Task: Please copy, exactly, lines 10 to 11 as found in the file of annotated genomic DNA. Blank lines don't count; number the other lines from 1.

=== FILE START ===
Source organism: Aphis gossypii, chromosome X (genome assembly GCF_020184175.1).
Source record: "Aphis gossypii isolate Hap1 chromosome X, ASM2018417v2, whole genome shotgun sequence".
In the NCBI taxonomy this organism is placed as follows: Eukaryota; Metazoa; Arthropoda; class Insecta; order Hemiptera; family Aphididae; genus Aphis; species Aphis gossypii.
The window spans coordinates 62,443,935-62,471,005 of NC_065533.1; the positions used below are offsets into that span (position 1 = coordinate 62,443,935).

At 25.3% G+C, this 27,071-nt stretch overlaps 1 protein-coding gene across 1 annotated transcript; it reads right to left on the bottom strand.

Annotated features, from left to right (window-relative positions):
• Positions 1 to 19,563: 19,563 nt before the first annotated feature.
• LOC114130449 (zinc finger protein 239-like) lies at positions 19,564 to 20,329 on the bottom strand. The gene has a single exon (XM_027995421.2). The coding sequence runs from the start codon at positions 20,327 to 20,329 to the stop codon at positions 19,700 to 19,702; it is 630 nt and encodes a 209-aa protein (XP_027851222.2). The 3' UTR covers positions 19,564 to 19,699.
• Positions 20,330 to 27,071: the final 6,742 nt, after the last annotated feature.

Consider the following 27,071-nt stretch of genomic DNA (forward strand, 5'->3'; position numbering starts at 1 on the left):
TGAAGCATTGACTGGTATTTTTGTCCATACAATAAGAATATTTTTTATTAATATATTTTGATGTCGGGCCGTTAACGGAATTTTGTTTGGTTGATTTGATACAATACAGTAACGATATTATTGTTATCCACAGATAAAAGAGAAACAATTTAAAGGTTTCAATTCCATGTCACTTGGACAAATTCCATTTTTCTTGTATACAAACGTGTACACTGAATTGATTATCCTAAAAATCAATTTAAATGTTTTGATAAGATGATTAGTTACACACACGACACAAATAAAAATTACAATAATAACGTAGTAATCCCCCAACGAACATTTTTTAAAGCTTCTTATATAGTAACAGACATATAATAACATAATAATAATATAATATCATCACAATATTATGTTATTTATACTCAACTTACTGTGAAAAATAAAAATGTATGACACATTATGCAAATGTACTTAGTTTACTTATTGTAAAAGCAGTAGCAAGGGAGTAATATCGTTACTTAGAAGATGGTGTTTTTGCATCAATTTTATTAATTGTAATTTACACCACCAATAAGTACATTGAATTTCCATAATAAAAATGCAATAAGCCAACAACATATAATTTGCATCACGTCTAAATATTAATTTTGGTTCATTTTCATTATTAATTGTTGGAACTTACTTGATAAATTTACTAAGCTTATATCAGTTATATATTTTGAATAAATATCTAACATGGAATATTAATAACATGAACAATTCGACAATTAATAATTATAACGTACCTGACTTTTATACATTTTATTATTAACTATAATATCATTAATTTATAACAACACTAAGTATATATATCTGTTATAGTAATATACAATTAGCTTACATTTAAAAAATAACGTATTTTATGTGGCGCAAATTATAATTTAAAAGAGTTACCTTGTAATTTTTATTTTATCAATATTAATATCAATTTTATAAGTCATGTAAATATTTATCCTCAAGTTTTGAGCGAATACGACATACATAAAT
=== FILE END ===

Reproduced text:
Consider the following 27,071-nt stretch of genomic DNA (forward strand, 5'->3'; position numbering starts at 1 on the left):
TGAAGCATTGACTGGTATTTTTGTCCATACAATAAGAATATTTTTTATTAATATATTTTGATGTCGGGCCGTTAACGGAATTTTGTTTGGTTGATTTGATACAATACAGTAACGATATTATTGTTATCCACAGATAAAAGAGAAACAATTTAAAGGTTTCAATTCCATGTCACTTGGACAAATTCCATTTTTCTTGTATACAAACGTGTACACTGAATTGATTATCCTAAAAATCAATTTAAATGTTTTGATAAGATGATTAGTTACACACACGACACAAATAAAAATTACAATAATAACGTAGTAATCCCCCAACGAACATTTTTTAAAGCTTCTTATATAGTAACAGACATATAATAACATAATAATAATATAATATCATCACAATATTATGTTATTTATACTCAACTTACTGTGAAAAATAAAAATGTATGACACATTATGCAAATGTACTTAGTTTACTTATTGTAAAAGCAGTAGCAAGGGAGTAATATCGTTACTTAGAAGATGGTGTTTTTGCATCAATTTTATTAATTGTAATTTACACCACCAATAAGTACATTGAATTTCCATAATAAAAATGCAATAAGCCAACAACATATAATTTGCATCACGTCTAAATATTAATTTTGGTTCATTTTCATTATTAATTGTTGGAACTTACTTGATAAATTTACTAAGCTTATATCAGTTATATATTTTGAATAAATATCTAACATGGAATATTAATAACATGAACAATTCGACAATTAATAATTATAACGTACCTGACTTTTATACATTTTATTATTAACTATAATATCATTAATTTATAACAACACTAAGTATATATATCTGTTATAGTAATATACAATTAGCTTACATTTAAAAAATAACGTATTTTATGTGGCGCAAATTATAATTTAAAAGAGTTACCTTGTAATTTTTATTTTATCAATATTAATATCAATTTTATAAGTCATGTAAATATTTATCCTCAAGTTTTGAGCGAATACGACATACATAAAT